IT was the morning succeeding one of these general quarters that we picked up a life-buoy, descried floating by.
It was a circular mass of cork, about eight inches thick and four feet in diameter, covered with tarred canvas. All round its circumference there trailed a number of knotted ropes’-ends, terminating in fanciful Turks’ heads. These were the life-lines, for the drowning to clutch. Inserted into the middle of the cork was an upright, carved pole, somewhat shorter than a pike-staff. The whole buoy was embossed with barnacles, and its sides festooned with sea-weeds. Dolphins were sporting and flashing around it, and one white bird was hovering over the top of the pole. Long ago, this thing must have been thrown over-board to save some poor wretch, who must have been drowned; while even the life-buoy itself had drifted away out of sight.
The forecastle-men fished it up from the bows, and the seamen thronged round it.
“Bad luck! bad luck!” cried the Captain of the Head; “we’ll number one less before long.”
The ship’s cooper strolled by; he, to whose department it belongs to see that the ship’s life-buoys are kept in good order.
In men-of-war, night and day, week in and week out, two life-buoys are kept depending from the stern; and two men, with hatchets in their hands, pace up and down, ready at the first cry to cut the cord and drop the buoys overboard. Every two hours they are regularly relieved, like sentinels on guard. No similar precautions are adopted in the merchant or whaling service.
Thus deeply solicitous to preserve human life are the regulations of men-of-war; and seldom has there been a better illustration of this solicitude than at the battle of Trafalgar, when, after “several thousand” French seamen had been destroyed, according to Lord Collingwood, and, by the official returns, sixteen hundred and ninety Englishmen were killed or wounded, the Captains of the surviving ships ordered the life-buoy sentries from their death-dealing guns to their vigilant posts, as officers of the Humane Society.
“There, Bungs!” cried Scrimmage, a sheet-anchor-man,2 “there’s a good pattern for you; make us a brace of life-buoys like that; something that will save a man, and not fill and sink under him, as those leaky quarter-casks of yours will the first time there’s occasion to drop ’em. I came near pitching off the bowsprit the other day; and, when I scrambled inboard again, I went aft to get a squint at ’em. Why, Bungs, they are all open between the staves. Shame on you! Suppose you yourself should fall over-board, and find yourself going down with buoys under you of your own making—what then?”
“I never go aloft, and don’t intend to fall overboard,” replied Bungs.
“Don’t believe it!” cried the sheet-anchor-man; “you lopers that live about the decks here are nearer the bottom of the sea than the light hand that looses the main-royal. Mind your eye, Bungs—mind your eye!”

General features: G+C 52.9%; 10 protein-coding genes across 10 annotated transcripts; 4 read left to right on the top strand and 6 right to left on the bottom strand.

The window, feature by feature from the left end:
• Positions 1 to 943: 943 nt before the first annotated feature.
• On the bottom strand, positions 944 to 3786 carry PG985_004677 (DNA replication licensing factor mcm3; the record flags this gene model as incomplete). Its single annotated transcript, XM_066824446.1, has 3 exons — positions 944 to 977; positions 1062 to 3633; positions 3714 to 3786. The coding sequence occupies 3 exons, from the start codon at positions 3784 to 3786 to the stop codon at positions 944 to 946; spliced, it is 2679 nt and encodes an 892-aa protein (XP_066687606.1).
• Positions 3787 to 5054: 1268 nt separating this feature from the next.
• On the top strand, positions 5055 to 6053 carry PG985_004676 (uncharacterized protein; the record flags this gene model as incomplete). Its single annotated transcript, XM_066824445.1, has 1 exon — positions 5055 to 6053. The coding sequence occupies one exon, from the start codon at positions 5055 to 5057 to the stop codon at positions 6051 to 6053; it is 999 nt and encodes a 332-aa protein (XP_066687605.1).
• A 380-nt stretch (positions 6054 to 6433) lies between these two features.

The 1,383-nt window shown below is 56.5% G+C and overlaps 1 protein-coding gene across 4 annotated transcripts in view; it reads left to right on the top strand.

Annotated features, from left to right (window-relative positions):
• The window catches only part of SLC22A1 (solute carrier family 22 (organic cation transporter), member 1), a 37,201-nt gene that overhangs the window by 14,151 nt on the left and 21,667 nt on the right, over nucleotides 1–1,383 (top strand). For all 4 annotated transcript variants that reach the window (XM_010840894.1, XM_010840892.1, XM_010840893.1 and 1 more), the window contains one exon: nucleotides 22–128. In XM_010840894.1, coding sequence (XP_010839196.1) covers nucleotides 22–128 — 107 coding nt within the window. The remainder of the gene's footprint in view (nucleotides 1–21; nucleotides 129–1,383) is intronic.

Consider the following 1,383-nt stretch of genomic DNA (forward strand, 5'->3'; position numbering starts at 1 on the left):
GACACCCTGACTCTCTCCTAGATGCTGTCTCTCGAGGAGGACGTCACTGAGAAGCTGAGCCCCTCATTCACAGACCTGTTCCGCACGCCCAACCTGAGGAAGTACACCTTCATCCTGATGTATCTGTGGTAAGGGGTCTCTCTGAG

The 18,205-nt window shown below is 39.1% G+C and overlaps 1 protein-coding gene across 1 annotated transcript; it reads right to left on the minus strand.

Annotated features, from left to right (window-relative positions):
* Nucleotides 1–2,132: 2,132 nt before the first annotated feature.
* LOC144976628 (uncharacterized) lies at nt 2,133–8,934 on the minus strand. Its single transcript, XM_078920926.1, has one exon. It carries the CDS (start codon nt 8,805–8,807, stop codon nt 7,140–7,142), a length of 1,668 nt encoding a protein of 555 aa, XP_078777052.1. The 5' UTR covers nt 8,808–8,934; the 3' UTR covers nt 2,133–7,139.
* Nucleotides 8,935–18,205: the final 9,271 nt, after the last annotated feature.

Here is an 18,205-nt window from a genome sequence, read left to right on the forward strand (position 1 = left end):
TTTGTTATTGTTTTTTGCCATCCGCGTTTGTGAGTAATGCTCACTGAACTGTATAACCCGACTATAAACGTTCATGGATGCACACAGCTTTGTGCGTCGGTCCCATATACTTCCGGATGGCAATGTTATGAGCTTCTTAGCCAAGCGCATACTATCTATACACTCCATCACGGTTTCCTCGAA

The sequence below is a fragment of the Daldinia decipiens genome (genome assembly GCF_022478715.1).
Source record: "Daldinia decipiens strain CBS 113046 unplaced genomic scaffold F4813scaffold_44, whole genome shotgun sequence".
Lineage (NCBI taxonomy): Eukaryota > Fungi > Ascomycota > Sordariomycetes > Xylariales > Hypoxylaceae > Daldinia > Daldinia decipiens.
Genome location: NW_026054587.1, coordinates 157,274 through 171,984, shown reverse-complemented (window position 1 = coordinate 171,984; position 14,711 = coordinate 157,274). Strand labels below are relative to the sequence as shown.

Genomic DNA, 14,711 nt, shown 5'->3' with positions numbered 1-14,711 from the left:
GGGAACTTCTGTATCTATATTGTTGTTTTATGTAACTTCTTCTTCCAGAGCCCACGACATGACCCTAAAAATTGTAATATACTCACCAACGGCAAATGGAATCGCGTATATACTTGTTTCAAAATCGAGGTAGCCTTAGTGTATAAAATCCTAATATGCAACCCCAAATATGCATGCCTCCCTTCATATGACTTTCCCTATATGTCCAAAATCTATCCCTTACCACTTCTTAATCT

“I will,” retorted Bungs; “and you mind yours!”
Next day, just at dawn, I was startled from my hammock by the cry of “All hands about ship and shorten sail!” Springing up the ladders, I found that an unknown man had fallen overboard from the chains; and darting a glance toward the poop, perceived, from their gestures, that the life-sentries there had cut away the buoys.
It was blowing a fresh breeze; the frigate was going fast through the water. But the one thousand arms of five hundred men soon tossed her about on the other tack, and checked her further headway.
“Do you see him?” shouted the officer of the watch through his trumpet, hailing the main-mast-head. “Man or buoy, do you see either?”
“See nothing, sir,” was the reply.
“Clear away the cutters!” was the next order. “Bugler! call away the second, third, and fourth cutters’ crews. Hands by the tackles!”
In less than three minutes the three boats were down; More hands were wanted in one of them, and, among others, I jumped in to make up the deficiency.
“Now, men, give way! and each man look out along his oar, and look sharp!” cried the officer of our boat. For a time, in perfect silence, we slid up and down the great seething swells of the sea, but saw nothing.
“There, it’s no use,” cried the officer; “he’s gone, whoever he is. Pull away, men—pull away! they’ll be recalling us soon.”
“Let him drown!” cried the strokesman; “he’s spoiled my watch below for me.”
“Who the devil is he?” cried another.
“He’s one who’ll never have a coffin!” replied a third.
“No, no! they’ll never sing out, ‘All hands bury the dead!’ for him, my hearties!” cried a fourth.
“Silence,” said the officer, “and look along your oars.” But the sixteen oarsmen still continued their talk; and, after pulling about for two or three hours, we spied the recall-signal at the frigate’s fore-t’-gallant-mast-head, and returned on board, having seen no sign even of the life-buoys.
The boats were hoisted up, the yards braced forward, and away we bowled—one man less.
“Muster all hands!” was now the order; when, upon calling the roll, the cooper was the only man missing.
“I told you so, men,” cried the Captain of the Head; “I said we would lose a man before long.”
“Bungs, is it?” cried Scrimmage, the sheet-anchor-man; “I told him his buoys wouldn’t save a drowning man; and now he has proved it!”
2. In addition to the Bower-anchors carried on her bows, a frigate carries large anchors in her fore-chains, called Sheet-anchors. Hence, the old seamen stationed in that part of a man-of-war are called sheet-anchor-man. [back]